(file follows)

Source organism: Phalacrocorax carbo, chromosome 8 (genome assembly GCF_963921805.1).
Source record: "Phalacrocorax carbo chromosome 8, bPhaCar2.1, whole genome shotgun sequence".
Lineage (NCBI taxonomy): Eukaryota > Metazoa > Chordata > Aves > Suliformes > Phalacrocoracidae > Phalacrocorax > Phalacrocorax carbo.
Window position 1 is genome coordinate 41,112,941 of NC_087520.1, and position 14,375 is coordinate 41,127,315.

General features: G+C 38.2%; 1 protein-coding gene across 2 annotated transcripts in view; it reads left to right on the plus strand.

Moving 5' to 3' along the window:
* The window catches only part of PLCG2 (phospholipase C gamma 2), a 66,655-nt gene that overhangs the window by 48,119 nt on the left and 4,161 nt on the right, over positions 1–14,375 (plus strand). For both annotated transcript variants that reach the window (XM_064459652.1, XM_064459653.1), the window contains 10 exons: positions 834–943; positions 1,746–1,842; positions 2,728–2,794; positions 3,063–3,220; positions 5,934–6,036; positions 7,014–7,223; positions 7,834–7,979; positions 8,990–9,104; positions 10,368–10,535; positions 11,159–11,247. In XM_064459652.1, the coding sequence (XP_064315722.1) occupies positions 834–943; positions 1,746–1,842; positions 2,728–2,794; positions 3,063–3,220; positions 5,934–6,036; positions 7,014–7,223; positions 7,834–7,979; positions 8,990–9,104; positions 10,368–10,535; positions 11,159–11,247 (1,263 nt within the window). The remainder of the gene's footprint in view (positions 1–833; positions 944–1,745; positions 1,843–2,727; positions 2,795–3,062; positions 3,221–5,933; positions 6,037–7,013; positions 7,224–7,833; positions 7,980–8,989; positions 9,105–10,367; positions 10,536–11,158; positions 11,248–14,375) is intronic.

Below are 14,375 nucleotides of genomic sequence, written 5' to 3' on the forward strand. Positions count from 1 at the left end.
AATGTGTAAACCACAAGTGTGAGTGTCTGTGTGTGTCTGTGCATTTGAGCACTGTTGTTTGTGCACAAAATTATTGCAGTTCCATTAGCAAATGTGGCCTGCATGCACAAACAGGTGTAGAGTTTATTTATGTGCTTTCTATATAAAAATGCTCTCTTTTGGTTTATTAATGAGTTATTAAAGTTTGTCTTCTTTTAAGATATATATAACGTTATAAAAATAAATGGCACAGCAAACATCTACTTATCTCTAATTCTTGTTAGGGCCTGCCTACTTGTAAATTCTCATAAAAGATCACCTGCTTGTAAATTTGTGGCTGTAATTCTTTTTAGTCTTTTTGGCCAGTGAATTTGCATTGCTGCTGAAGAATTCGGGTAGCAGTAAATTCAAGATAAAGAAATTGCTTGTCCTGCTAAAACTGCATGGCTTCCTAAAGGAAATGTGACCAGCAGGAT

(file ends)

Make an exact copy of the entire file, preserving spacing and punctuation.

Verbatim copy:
Source organism: Phalacrocorax carbo, chromosome 8 (genome assembly GCF_963921805.1).
Source record: "Phalacrocorax carbo chromosome 8, bPhaCar2.1, whole genome shotgun sequence".
Lineage (NCBI taxonomy): Eukaryota > Metazoa > Chordata > Aves > Suliformes > Phalacrocoracidae > Phalacrocorax > Phalacrocorax carbo.
Window position 1 is genome coordinate 41,112,941 of NC_087520.1, and position 14,375 is coordinate 41,127,315.

General features: G+C 38.2%; 1 protein-coding gene across 2 annotated transcripts in view; it reads left to right on the plus strand.

Moving 5' to 3' along the window:
* The window catches only part of PLCG2 (phospholipase C gamma 2), a 66,655-nt gene that overhangs the window by 48,119 nt on the left and 4,161 nt on the right, over positions 1–14,375 (plus strand). For both annotated transcript variants that reach the window (XM_064459652.1, XM_064459653.1), the window contains 10 exons: positions 834–943; positions 1,746–1,842; positions 2,728–2,794; positions 3,063–3,220; positions 5,934–6,036; positions 7,014–7,223; positions 7,834–7,979; positions 8,990–9,104; positions 10,368–10,535; positions 11,159–11,247. In XM_064459652.1, the coding sequence (XP_064315722.1) occupies positions 834–943; positions 1,746–1,842; positions 2,728–2,794; positions 3,063–3,220; positions 5,934–6,036; positions 7,014–7,223; positions 7,834–7,979; positions 8,990–9,104; positions 10,368–10,535; positions 11,159–11,247 (1,263 nt within the window). The remainder of the gene's footprint in view (positions 1–833; positions 944–1,745; positions 1,843–2,727; positions 2,795–3,062; positions 3,221–5,933; positions 6,037–7,013; positions 7,224–7,833; positions 7,980–8,989; positions 9,105–10,367; positions 10,536–11,158; positions 11,248–14,375) is intronic.

Below are 14,375 nucleotides of genomic sequence, written 5' to 3' on the forward strand. Positions count from 1 at the left end.
AATGTGTAAACCACAAGTGTGAGTGTCTGTGTGTGTCTGTGCATTTGAGCACTGTTGTTTGTGCACAAAATTATTGCAGTTCCATTAGCAAATGTGGCCTGCATGCACAAACAGGTGTAGAGTTTATTTATGTGCTTTCTATATAAAAATGCTCTCTTTTGGTTTATTAATGAGTTATTAAAGTTTGTCTTCTTTTAAGATATATATAACGTTATAAAAATAAATGGCACAGCAAACATCTACTTATCTCTAATTCTTGTTAGGGCCTGCCTACTTGTAAATTCTCATAAAAGATCACCTGCTTGTAAATTTGTGGCTGTAATTCTTTTTAGTCTTTTTGGCCAGTGAATTTGCATTGCTGCTGAAGAATTCGGGTAGCAGTAAATTCAAGATAAAGAAATTGCTTGTCCTGCTAAAACTGCATGGCTTCCTAAAGGAAATGTGACCAGCAGGAT